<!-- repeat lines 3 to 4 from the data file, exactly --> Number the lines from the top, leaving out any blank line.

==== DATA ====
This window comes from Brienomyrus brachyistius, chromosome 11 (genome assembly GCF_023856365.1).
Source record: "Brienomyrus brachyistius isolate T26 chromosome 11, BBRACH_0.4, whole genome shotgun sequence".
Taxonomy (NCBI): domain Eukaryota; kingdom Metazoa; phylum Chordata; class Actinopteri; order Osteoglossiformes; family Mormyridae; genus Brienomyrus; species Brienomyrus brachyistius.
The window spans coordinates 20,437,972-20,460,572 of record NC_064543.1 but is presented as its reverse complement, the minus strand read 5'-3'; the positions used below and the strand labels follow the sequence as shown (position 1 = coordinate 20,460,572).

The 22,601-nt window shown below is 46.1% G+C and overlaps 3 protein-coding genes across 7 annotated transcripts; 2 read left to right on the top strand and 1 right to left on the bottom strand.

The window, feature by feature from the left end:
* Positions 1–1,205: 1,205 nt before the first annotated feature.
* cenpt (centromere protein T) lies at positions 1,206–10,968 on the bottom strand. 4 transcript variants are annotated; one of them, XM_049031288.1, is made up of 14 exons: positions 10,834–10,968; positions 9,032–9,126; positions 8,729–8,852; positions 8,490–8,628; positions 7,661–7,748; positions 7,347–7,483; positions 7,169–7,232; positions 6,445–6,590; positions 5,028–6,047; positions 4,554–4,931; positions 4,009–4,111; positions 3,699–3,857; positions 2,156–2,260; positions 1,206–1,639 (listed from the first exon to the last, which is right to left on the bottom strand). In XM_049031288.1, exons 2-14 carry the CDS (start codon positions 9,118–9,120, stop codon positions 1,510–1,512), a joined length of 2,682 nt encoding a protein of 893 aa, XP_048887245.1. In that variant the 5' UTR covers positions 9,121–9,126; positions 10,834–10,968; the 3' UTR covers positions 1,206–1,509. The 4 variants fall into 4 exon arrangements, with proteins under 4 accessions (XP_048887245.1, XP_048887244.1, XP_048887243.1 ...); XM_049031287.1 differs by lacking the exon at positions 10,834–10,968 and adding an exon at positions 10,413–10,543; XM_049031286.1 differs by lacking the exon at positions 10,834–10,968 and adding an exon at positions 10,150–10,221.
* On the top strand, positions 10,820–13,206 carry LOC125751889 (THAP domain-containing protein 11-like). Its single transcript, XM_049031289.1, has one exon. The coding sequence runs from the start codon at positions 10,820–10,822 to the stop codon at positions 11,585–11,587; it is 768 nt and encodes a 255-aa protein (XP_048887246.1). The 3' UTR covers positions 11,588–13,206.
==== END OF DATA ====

Taxonomy (NCBI): domain Eukaryota; kingdom Metazoa; phylum Chordata; class Actinopteri; order Osteoglossiformes; family Mormyridae; genus Brienomyrus; species Brienomyrus brachyistius.
The window spans coordinates 20,437,972-20,460,572 of record NC_064543.1 but is presented as its reverse complement, the minus strand read 5'-3'; the positions used below and the strand labels follow the sequence as shown (position 1 = coordinate 20,460,572).